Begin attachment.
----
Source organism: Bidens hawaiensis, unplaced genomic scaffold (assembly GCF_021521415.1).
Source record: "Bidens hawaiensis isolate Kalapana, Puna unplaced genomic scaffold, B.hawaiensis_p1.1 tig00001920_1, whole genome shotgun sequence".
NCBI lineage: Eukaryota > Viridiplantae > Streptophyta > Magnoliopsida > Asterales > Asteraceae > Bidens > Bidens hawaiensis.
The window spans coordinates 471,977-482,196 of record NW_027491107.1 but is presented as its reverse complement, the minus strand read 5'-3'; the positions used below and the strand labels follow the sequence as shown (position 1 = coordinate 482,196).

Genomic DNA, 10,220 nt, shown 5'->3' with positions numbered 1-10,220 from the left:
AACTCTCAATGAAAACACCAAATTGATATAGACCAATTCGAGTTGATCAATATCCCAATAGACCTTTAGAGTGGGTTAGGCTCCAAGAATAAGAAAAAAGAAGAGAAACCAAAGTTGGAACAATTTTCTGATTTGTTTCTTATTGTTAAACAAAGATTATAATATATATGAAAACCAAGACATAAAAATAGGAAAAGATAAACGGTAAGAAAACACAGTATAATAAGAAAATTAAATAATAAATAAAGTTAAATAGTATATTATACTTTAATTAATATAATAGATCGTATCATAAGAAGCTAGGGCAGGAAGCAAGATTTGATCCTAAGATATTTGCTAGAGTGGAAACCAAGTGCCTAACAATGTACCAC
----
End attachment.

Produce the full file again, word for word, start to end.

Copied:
Source organism: Bidens hawaiensis, unplaced genomic scaffold (assembly GCF_021521415.1).
Source record: "Bidens hawaiensis isolate Kalapana, Puna unplaced genomic scaffold, B.hawaiensis_p1.1 tig00001920_1, whole genome shotgun sequence".
NCBI lineage: Eukaryota > Viridiplantae > Streptophyta > Magnoliopsida > Asterales > Asteraceae > Bidens > Bidens hawaiensis.
The window spans coordinates 471,977-482,196 of record NW_027491107.1 but is presented as its reverse complement, the minus strand read 5'-3'; the positions used below and the strand labels follow the sequence as shown (position 1 = coordinate 482,196).

Genomic DNA, 10,220 nt, shown 5'->3' with positions numbered 1-10,220 from the left:
AACTCTCAATGAAAACACCAAATTGATATAGACCAATTCGAGTTGATCAATATCCCAATAGACCTTTAGAGTGGGTTAGGCTCCAAGAATAAGAAAAAAGAAGAGAAACCAAAGTTGGAACAATTTTCTGATTTGTTTCTTATTGTTAAACAAAGATTATAATATATATGAAAACCAAGACATAAAAATAGGAAAAGATAAACGGTAAGAAAACACAGTATAATAAGAAAATTAAATAATAAATAAAGTTAAATAGTATATTATACTTTAATTAATATAATAGATCGTATCATAAGAAGCTAGGGCAGGAAGCAAGATTTGATCCTAAGATATTTGCTAGAGTGGAAACCAAGTGCCTAACAATGTACCAC